Brothels in Davao serviced by imported Japanese karayuki-san started to show up in 1910, providing comfort almost exclusively to Japanese laborers in hemp plantations. In less than a decade, the brothel business flourished that by 1917 there were already 10 prostitution houses in town. A report included in the Taft Papers showed that during the decade Davao was home to 361 Japanese, including 10 who were classified as karayuki.
Efforts by migrants, notably the Davao Japanese Association, to eradicate prostitution did not prosper for fear this would only encourage violence from criminal elements, like the present-day Yakuza, which were supportive of the trade. On the other hand, the brothels were viewed as part of the plantation economy of Davao. Petitions were sent to the Manila consulate but were not acted upon for fear of financial repercussion if the brothels were removed. Even the colonial administrators did not act on the pleas. Frank W. Carpenter, governor of Mindanao and Sulu, cited three reasons for not acting on the appeals.
First, the huge migrant Japanese population would oppose such move and may, at their own initiative, even provide shelter and hiding place for the karayuki-san. Second, the absence of Japanese whores to cater to plantation workers might result in the prostitution of local women. And, third, the red-light district, the area where the brothels were situated, was found in isolated areas, making them accessible only to patrons.
The population of prostitutes in town expanded the following year with the exile of the women from Gardenia, Manila’s red-light district. They were sent to Davao as a way of closing the houses of ill-repute in the capital. As a result, there was spike in the number of gonorrhea cases in Davao in 1918. A 1920 health report showed that 1,041 vaginal examinations, mostly from prostitutes, were carried out in Mintal.
To keep socio-cultural and economic ties among Japanese outside their homeland, associations were organized in plantations and town centers where there was a sizeable migrant population that could be recruited. By 1929, a decade after the establishment of a Japanese consulate in town, Davao had already its own Nanyo Kyokai (South Seas Society), which was encouraged by the government as a way of fostering research and cultural exchange.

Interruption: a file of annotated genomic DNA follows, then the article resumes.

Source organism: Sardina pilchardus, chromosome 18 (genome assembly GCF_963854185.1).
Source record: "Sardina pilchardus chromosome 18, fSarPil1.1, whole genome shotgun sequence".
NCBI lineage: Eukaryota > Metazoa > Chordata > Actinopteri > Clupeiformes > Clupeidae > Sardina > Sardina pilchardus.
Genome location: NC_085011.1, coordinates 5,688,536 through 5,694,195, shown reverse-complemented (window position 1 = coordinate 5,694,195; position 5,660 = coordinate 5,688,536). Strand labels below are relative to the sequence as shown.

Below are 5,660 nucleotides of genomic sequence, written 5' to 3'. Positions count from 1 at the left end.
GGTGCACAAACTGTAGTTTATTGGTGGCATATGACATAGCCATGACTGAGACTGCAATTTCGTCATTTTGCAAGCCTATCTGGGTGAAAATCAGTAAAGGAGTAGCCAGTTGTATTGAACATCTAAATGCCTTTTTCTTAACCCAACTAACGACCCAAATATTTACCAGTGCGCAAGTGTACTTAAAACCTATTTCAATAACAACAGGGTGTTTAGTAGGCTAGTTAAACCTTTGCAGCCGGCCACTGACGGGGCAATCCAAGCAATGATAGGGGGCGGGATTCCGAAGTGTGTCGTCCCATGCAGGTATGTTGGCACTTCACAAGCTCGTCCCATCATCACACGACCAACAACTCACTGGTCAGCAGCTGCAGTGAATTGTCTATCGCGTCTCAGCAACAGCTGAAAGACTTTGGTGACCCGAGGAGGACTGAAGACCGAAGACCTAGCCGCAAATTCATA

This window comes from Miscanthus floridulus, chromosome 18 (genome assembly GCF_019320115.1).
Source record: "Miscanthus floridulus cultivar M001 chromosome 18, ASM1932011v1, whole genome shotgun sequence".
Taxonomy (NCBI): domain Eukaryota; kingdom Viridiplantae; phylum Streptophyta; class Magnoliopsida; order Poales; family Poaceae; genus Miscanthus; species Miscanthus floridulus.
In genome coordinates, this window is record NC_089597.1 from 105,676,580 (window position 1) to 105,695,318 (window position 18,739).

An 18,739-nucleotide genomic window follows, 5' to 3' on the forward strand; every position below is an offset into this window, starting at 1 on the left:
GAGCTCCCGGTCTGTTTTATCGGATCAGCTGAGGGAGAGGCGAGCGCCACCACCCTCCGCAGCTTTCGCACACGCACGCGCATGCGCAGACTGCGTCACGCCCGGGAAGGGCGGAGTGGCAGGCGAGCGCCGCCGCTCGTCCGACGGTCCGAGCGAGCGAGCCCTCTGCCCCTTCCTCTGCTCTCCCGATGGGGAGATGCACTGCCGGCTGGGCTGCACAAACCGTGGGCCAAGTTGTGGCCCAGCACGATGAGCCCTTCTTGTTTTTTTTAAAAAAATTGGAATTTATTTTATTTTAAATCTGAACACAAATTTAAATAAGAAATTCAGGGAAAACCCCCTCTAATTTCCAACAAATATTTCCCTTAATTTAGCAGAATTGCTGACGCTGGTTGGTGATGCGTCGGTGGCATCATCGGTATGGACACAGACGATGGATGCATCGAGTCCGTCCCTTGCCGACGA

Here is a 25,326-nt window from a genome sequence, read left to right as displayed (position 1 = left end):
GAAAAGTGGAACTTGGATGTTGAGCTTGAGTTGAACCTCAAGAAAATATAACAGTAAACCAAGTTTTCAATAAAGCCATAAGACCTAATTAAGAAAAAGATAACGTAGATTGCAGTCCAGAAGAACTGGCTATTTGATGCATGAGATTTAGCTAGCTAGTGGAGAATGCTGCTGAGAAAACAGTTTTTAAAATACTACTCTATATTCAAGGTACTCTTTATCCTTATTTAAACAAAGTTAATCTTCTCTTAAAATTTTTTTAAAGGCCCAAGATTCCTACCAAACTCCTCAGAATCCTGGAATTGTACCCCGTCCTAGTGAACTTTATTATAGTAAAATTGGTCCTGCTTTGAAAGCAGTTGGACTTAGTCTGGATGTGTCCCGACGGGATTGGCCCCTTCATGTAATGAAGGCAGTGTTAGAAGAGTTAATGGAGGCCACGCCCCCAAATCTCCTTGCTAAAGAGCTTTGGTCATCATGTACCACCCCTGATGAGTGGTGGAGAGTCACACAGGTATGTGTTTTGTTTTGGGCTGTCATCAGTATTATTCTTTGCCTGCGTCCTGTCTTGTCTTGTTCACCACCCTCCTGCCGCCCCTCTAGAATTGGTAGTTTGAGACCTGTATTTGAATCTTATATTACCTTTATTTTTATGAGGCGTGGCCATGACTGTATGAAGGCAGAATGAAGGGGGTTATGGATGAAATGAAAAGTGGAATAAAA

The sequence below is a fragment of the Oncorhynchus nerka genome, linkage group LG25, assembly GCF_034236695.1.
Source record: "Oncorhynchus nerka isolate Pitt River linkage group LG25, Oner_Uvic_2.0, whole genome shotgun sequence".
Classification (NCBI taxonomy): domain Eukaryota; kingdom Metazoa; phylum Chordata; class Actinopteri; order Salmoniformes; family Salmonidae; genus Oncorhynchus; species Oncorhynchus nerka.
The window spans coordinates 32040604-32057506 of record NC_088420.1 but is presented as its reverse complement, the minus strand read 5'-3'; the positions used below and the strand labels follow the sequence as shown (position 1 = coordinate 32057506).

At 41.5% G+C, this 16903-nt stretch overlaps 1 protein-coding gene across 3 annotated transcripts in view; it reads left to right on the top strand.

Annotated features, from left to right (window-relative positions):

The Davao Japanese Association, on the other hand, was greatly patriotic in its mission. During the war, according to the May 27, 1943 issues of Manira Shimbun and Dabao Shimbun, it collected P224,918 from its members which was intended for the purchase of airplanes for use in combat.
The associations included among their recruits the Japanese residents operating large-scale companies and bazaars using local capital, including the Ohta Development Co. The Japanese ties included membership in religious groups, such as the Protestant Christian Mission which opened a branch in Davao during the Commonwealth era, and the ownership of Japanese-backed local publications such as Dabao Shimbun and Davao Times, which later became Mindanao Times.
Creating a village
Japanese invitation to work in the country, particularly in Davao’s hemp plantations, was strongly promoted in Japan. Young men were encouraged to work as contract workers and build a community of migrants. The come-ons included gaining experience, saving money, experiencing the free amenities, and drinking sake, the Japanese rice wine.
The success of prewar Mintal as a prosperous migrant village, hemp plantation, and cosmopolitan town was in large part due to the benevolent management adopted by its principal investor, K.S. Ohta. Farm laborers were not only provided free housing, regular medical attention, movies and recreation, but there was a credit line that assured every employee steady source of food supply when exigency arose.
The entertainment presented during programs was mostly Japanese-oriented, including songs, dances, and cultural events that poignantly reminded the migrant worker of home. In short, the plantations managers tried as much as possible to create a comfortable community where Filipinos and Japanese could share moments of laughter and enjoyment.
By itself, Mintal was a little state populated mostly by Japanese. It had all the amenities that could qualify it as a full-fledged township, but it was a farming village that was preoccupied with earning a livelihood. While there were brothels in peripheral areas adjacent to the plantation, these were only visited by men who had enough cash to squander.
When war struck, this iconic place was almost left to oblivion. The structures were ruined while the once thriving plantations were flattened by aerial bombs. Instead of seeing a boom town, Mintal became the burial center for thousands of innocent civilians and soldiers, both friendly and adversarial forces, killed in a conflict where there was no winner.
It nearly took a month for the U.S. Army’s 24th Infantry Division to liberate Mintal, Toril, and Calinan from enemy forces. As a reminder of its wartime past, the 1920 Japanese cemetery stands as a reminder of an enclave that once home to foreigners from the Land of the Rising Sun. The Ohta Monument, on the other hand, gives honor to the man who placed Mintal on the world’s abaca map.
The Mintal community described above will be restored in a P120-million projects now in progress. The project involving 600 hectares right in the center of Mintal is called “Little Tokyo.”